Despite being exposed to so much dance, I had never had the courage to strut my stuff in front of people. I was embarrassed. Embarrassed that I would dance, be rubbish at it, make a fool of myself, and have others make fun of the way that I move. I was always jealous of those, even now, that can dance in confidence and not give a damn about those that are watching. The confidence of a child, I wanted that.
Things began to change when a close friend, Passilio, who had moved from to France from Wallis & Futuna, started taking hip hop dance classes. Before you knew it, he started his dance crew and was improving at an incredible rate, posting videos up fairly regularly showing of the latest moves that he’d learned. I was jealous. Here I was watching his videos in my pyjamas at an ungodly hour at night, absolutely mesmerised by the way he could move his body. At times, he seemed as if he had no bones, flowing like water. Other times, he almost seemed robotic, moving to clockwork precision. It was just too cool. Before you knew it, I would be searching the depths of YouTube and various other video platforms for tutorials, practicing different moves within the confines of my room.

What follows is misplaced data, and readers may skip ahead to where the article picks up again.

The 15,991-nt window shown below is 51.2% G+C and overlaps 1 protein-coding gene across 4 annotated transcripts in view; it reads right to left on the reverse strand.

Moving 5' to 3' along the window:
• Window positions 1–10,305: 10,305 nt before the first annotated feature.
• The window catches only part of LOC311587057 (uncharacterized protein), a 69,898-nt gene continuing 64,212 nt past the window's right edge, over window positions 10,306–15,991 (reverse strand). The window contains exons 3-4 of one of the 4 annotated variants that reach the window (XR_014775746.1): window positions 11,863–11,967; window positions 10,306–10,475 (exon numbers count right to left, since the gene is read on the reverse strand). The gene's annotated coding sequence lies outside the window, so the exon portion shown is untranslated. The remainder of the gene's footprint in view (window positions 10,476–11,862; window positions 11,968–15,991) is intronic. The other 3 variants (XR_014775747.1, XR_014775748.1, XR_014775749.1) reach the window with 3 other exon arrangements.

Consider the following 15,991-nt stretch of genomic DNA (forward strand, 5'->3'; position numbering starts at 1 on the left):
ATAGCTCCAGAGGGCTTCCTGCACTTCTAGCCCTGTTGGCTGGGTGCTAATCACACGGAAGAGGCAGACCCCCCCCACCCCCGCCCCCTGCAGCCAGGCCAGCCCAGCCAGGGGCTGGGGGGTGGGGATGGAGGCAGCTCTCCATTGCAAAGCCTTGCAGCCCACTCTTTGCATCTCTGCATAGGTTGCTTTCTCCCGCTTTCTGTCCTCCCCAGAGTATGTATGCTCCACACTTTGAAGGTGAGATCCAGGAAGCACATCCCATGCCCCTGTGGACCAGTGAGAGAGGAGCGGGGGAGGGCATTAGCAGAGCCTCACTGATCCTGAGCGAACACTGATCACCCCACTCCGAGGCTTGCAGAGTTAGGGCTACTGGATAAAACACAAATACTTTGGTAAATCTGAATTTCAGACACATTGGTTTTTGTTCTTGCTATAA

Minutes turned to hours, hours began days. My dance started leaving my room, escaping slowly onto the streets. My walks to school had an extra bounce as I’d picture myself moving to the music in ears, shopping was a little more bearable as I’d help my mum pick items but do it with an extra little bit of MJ in step (just for the record, they were just slight movements that would go unnoticed by passersby, I wasn’t dancing full out, that would be weird wouldn’t it now?).
That looks pretty cool, right?

Several years later, though it was on and off due to other commitments, I had progressed to the point where I had the confidence to tell others that I was learning to dance. Progressed enough to the point I could show off a move here and a move there really. I was now training with Passilio and other talented dancers whenever I was back in France, although “training” is probably not the word, it wasn’t very serious at all.